Caring for Nella

How do I explain Nella?
Mom. My mom.
Pure sunshine.
With every smile, the sun rises.
She sees the best in everyone, giving the Devil himself the benefit of the doubt.
She pushed me to achieve from a very young age.
Putting me in arts camps, swimming, music lessons, and the life changing
professional ballet training at a Balanchine school, after seeing
my eyes light up while watching the Nutcracker Suite
with Pennsylvania Ballet at the Academy of Music in Philadelphia.
We are both dancers.
She was out Latin dancing — cha cha, meringue — with my dad when her water broke three weeks early.
She says to this day. “You heard the music and wanted to come out to join the party!”
She waltzed me around the kitchen every day.
Cooked gourmet meals.
Became a tourist concierge and guide in our native city, Philly
Folks who met Nella, even for a few minutes at the Visitors’ Center,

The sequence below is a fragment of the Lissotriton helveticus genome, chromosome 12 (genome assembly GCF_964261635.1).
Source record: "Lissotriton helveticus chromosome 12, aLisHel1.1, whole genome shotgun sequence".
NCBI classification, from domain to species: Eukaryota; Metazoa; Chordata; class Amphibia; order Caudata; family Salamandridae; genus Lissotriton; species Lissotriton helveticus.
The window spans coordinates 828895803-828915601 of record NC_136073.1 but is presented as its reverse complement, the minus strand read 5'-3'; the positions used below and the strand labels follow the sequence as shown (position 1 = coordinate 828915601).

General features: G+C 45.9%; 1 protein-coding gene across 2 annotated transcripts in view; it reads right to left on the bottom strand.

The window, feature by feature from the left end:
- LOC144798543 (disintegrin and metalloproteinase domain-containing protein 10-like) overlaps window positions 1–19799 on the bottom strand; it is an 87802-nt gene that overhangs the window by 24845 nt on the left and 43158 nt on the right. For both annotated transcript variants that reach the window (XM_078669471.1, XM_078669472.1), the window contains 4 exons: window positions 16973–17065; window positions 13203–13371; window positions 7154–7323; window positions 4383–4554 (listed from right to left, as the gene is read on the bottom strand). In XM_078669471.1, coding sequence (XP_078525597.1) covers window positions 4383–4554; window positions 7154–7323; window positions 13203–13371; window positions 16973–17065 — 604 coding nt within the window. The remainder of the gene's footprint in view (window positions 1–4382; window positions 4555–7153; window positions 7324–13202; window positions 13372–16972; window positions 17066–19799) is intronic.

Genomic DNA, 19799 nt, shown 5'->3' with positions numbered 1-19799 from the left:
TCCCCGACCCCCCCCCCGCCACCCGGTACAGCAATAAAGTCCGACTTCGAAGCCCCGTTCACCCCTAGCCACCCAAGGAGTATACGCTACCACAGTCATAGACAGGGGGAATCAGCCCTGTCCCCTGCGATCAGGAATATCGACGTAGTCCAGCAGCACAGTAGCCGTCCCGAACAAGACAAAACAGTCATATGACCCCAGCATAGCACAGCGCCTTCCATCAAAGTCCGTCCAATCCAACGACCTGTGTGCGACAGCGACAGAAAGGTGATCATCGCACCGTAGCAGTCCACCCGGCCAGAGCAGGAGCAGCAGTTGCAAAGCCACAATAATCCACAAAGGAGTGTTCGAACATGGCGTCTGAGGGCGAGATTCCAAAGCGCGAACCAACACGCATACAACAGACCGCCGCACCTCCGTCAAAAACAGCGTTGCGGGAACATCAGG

remembered her and sent her thank you notes and postcards from all over the globe.
Her parents who escaped poverty and antisemitism in Italy, taught her Italian.
She felt bewildered when attending first grade without
knowing a word of English, perhaps just as bewildered as she feels now,
when she forgets the date; where she lives or where she is going.
I am like her guide dog, giving her cues throughout the day.
She often asks me the same question several times a minute.
But we manage to laugh, often.
We walk in Central Park.
Gaze at portraits in the Met Museum.
I’ve taken her to Birdland to hear jazz, the music that my father played his entire life.
Memories flood back.
We hug a lot.
Like me, she experiences her greatest joy while dancing.
I’ve reenrolled her in Latin dance classes at the 92nd Street Y.
She forgets the names of her younger classmates but she inspires them all the same.
After my father’s death, when mom became a patient at The Pearl Barlow Center for
Memory (Alzheimers) my cousin said to me. “I’m sorry that she’s going to be such a burden,”
I answered.
“Caring for my mother is the greatest privilege.”
She is my HEART. — Susan M. Kirschbaum